Don’t ask us about the mixed martial arts bout between Elon Musk and Mark Zuckerberg will it really be held or not. Because given the constant and almost daily reversals in the face, at this point to give an answer one could only rely on chance.
To slightly change the perspective on one of the two contenders, we can say that in the past few hours Elon Musk has found himself at the center of a controversy over the number of his X followers. The platform he owns, which until July was called Twitter, is notoriously the forum from which Musk loves to administer catchy phrases, often paradoxical and frankly not easy to decipher.
Beyond the compulsive and creative use of the medium, one thing is certain: with his 153.7 million (abundant) followers, Elon Musk is the character with the most followers on X.
But, according to researcher Travis Brown, all that glitters is not gold. Let’s find out why.
Elon Musk, inactive followers and accounts
It was Travis Brown who took the trouble to analyze the composition of Elon Musk’s followers on X, independent researcher. The data was later made public by Mashable, in an article on Friday, August 18.
I wonder if the basis of this analysis is the lack of sympathy enjoyed by the owner of X in a large part of the people of the web (and not only), for his utterances – and above all actions – often marked by a clear narcissism and an entirely personal idea of freedom and democracy.
More likely, the reason is numerical, and must be sought in the dramatic leap in Musk’s follower count since Octoberthe month of his inauguration at the helm of the company, to date.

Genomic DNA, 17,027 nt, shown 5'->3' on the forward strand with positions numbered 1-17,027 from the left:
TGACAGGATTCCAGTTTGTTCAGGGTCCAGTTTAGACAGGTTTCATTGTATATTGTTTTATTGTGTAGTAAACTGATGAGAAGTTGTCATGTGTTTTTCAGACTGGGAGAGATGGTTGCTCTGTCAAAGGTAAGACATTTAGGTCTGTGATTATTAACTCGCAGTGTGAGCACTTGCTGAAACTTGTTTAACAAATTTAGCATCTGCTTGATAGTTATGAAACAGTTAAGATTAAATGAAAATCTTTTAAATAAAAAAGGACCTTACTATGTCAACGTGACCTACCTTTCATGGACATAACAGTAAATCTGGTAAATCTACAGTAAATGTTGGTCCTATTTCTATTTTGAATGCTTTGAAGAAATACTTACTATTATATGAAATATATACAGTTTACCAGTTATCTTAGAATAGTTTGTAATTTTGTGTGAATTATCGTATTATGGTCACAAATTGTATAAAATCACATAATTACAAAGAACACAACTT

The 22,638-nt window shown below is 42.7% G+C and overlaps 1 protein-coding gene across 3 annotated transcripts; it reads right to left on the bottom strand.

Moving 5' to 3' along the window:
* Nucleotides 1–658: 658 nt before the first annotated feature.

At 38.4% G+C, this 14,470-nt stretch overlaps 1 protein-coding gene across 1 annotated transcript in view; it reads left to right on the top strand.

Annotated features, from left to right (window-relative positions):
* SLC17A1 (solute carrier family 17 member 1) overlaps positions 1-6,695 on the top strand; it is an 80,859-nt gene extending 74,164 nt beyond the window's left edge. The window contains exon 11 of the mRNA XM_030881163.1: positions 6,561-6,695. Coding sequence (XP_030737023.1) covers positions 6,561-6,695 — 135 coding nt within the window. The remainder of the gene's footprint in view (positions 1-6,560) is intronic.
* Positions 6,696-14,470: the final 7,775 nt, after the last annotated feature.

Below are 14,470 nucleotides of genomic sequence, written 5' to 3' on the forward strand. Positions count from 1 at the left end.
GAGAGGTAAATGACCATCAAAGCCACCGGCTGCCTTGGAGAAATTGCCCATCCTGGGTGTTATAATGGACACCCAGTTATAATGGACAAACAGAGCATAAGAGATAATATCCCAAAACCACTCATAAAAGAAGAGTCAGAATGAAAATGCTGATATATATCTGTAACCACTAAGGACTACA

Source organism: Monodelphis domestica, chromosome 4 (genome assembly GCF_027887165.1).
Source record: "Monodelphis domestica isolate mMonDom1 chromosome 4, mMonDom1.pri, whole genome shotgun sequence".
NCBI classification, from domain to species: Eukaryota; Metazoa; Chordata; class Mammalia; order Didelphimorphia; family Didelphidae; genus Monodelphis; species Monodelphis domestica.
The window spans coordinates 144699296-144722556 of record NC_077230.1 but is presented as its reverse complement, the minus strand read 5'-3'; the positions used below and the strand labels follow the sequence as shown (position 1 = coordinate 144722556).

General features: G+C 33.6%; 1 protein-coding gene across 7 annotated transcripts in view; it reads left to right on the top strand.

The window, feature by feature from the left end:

But we finally get to the research numbers by Brown.
Elon Musk boasts over X 153.7 million followers. If, as stated by Musk himself, the platform has 540 million monthly users, that means that 25% of global X users follow the owner’s profile.
Well, Travis Brown found that about 42% of them (more than 65.3 million) non ha follower. And if you take Musk’s followers who have less than 10 followers, you get to 112 million profiles. That is over 72% of the total.
It is not enough: around 62.5 million followers of Elon Musk (41%+) have never published a post. And if we consider the profiles that have published less than 10 posts, we jump over 100 million followers.
Add that more than a quarter of X users who follow Musk (38.9 million) became his followers after the then-Twitter takeoveron October 27, 2022.
To insinuate further doubts is the fact that ben 25% of Musk’s followers use a default profile picture. And more than 40% have a username with 4 or more numbers (type that is automatically produced at the time of registration). Finally, just 453,000 profiles that follow Musk, therefore only 0.3%, are subscribed to X Premium.
This set of data at least suggests the possibility that many of Elon Musk’s followers are inactive or even fake.
If then, as we have said, the owner of the company is followed by about a quarter of the total users of the social network, it is not difficult to think that similar percentages can be extended to all subscribers. And that therefore behind X there may be something wrong.
Twitter and inactive accounts
Moreover, a possible massive presence of inactive accounts it would run counter to the action Musk himself should have taken. At least according to one of his posts last May (but by now we’ve learned how often the owner of X announces things he then… forgets to do), according to which the company that was then still called Twitter would have eliminated many inactive accounts. In fact, Musk had written: “We are deleting all accounts that have not done activity in the last few years. This means that you may see your number of followers reduce”.
Stop blocking users
Meanwhile, on Saturday 19 August, Musk returned to the fore with a curious post.
In which he announced that soon on X it will no longer be possible to block accounts (not even unverified ones) but only private messages. The only way to prevent others from reading your published posts is to make your account private.
In short: the umpteenth move by Elon Musk in the name of a truly peculiar concept of freedom.